OAKLAND, Calif. (KGO) -- As Alameda County District Attorney Pamela Price closes out her first year in office, she wants the public to have a better understanding of what her office has done to help victims of crime.
"What I want the public to know is that the Alameda County District Attorney's office, under my administration, is fully and completely committed to servicing victims of crime," Price says.
Price says after taking office, she conducted a full audit of victim services by interviewing every member of that division.
As she describes, the audit uncovered a department that was understaffed and under-resourced, with unpaid bills and a backlog of services -- all of which meant victims weren't get help.
"We have also cleared the backlog, meaning that we processed 792 bills and 408 applications," said Kristina Molina, executive director of the Victim-Witness Services Division.
Price says she has initiated programs to assist survivors of human trafficking, more advocacy around helping children and created the first-ever Victims Advisory Commission to the D.A.'s office, which will provide a level of public accountability.
"And think about how can we continue to build an even more robust and equitable service delivery structure for people harmed in the county," said Cynthia Chandler, senior assistant district attorney.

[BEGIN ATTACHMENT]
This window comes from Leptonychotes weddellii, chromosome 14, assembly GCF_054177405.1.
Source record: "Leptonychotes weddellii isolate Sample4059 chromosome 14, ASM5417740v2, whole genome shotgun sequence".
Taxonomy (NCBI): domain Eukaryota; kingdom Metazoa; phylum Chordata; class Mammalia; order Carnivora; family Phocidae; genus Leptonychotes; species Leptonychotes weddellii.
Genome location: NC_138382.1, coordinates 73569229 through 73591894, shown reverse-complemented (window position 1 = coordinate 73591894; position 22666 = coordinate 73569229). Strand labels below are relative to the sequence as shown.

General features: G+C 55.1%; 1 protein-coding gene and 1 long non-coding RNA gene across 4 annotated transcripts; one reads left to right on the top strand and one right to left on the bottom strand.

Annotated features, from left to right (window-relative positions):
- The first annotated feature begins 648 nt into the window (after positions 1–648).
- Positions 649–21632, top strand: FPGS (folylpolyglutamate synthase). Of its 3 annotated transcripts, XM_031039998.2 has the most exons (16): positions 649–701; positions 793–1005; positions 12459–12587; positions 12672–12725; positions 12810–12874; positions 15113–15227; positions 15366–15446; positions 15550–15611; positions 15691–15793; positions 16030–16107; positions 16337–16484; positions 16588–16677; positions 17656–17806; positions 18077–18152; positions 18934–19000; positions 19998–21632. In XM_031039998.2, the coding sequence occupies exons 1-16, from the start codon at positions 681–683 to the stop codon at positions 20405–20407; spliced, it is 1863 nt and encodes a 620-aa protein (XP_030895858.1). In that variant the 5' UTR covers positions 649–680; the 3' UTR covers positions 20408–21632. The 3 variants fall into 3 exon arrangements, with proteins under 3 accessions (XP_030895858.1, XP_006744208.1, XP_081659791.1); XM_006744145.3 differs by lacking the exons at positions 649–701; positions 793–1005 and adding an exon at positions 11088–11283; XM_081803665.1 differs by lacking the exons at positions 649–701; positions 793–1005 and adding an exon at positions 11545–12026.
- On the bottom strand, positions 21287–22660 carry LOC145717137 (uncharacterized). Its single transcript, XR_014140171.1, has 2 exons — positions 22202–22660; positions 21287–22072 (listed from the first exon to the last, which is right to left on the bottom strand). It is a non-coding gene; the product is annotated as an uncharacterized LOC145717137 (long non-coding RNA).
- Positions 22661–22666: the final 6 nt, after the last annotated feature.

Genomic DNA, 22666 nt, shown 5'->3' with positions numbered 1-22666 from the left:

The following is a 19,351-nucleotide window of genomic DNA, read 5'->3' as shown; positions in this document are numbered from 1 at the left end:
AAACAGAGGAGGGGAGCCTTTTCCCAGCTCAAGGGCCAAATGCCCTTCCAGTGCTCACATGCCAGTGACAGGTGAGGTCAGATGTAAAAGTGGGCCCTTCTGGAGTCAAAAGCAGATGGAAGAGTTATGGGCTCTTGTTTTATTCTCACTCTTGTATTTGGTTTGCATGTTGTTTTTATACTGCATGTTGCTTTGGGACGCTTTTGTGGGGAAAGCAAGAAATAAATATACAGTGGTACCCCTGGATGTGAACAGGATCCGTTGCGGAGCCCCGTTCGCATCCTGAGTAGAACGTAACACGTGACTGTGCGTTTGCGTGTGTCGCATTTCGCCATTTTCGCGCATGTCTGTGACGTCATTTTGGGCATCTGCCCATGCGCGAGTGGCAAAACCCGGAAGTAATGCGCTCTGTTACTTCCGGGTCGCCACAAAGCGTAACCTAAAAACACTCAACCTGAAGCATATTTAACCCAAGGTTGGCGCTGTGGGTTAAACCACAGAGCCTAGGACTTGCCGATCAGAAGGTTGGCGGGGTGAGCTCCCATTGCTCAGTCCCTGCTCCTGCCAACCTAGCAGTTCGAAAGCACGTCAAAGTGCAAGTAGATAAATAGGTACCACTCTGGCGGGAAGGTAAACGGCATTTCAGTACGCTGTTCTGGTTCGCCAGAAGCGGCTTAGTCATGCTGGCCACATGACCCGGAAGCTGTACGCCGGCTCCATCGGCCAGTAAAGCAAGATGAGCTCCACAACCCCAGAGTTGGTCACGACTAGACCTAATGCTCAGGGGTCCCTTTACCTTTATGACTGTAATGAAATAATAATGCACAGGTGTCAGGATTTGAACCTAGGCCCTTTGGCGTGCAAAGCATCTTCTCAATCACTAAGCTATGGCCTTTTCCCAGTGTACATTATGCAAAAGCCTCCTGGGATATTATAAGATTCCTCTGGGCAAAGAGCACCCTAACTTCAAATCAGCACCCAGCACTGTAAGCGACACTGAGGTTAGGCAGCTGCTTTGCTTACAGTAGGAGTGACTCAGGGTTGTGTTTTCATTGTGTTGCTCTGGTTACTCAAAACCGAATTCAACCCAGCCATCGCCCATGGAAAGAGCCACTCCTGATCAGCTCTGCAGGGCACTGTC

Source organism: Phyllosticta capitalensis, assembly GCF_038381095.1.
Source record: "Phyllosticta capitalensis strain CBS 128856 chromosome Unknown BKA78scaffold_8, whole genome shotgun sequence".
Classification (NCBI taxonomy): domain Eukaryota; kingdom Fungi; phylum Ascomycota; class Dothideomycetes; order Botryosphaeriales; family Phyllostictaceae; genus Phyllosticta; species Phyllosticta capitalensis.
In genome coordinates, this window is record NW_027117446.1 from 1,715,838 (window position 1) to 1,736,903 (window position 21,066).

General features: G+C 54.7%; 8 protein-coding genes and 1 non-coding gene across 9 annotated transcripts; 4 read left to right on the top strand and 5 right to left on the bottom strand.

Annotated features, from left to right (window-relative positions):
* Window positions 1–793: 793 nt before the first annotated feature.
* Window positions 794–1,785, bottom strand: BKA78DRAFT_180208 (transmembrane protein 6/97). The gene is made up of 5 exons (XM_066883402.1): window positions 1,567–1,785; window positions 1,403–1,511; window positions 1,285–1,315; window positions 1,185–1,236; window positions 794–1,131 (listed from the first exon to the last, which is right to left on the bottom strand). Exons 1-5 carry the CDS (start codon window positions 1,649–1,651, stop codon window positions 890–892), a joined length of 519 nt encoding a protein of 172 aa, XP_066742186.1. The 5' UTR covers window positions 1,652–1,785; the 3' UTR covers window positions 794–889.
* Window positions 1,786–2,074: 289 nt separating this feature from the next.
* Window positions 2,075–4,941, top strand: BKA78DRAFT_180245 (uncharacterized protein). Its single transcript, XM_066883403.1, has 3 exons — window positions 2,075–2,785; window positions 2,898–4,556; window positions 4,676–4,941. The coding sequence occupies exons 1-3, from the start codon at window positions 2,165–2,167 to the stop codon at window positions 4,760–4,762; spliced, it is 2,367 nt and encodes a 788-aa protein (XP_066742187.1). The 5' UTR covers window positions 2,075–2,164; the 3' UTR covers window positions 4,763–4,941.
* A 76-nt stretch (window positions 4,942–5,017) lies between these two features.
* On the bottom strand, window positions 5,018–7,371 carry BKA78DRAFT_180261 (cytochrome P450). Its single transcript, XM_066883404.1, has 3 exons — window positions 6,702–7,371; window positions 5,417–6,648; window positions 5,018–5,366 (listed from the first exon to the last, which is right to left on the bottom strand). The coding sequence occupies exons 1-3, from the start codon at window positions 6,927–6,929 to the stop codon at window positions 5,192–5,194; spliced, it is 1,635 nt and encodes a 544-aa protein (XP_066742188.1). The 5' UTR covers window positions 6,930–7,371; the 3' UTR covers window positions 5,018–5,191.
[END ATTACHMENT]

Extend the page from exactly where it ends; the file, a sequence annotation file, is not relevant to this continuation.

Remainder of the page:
As the recall campaign against Price builds, those involved argue that instituting new programs doesn't guarantee the programs will be successful. And their bigger concern still remains around criminal prosecution.
"They are in a grave. So they don't get an opportunity to have a second chance at life. They don't get an opportunity to come back and get a job. They don't have an opportunity for any of that, but there is never any talk about these victims and I believe that is very unfair," said Brenda Grisham with SAFE, or Save Alameda For Everyone, the group leading the recall. She spoke to ABC7 News at D.A. forum on Saturday.
Yet, Price is pushing back on those accusations and says her initiatives attest to the work her office is doing.
"Our responsibility is to provide trauma-informed support to every family. And we do that as best we can," Price said.
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